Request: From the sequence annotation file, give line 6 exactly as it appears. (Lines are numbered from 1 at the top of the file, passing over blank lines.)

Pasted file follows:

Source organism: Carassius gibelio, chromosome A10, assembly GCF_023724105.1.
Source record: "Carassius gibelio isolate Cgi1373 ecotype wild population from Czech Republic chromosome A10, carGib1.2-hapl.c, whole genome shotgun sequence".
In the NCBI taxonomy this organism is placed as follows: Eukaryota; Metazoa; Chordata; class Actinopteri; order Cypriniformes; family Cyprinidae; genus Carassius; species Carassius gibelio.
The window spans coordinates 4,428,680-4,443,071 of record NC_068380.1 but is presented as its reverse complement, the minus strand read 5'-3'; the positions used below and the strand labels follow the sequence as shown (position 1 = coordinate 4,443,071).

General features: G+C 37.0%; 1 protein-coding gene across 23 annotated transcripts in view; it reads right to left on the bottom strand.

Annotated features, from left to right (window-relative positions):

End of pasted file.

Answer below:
Annotated features, from left to right (window-relative positions):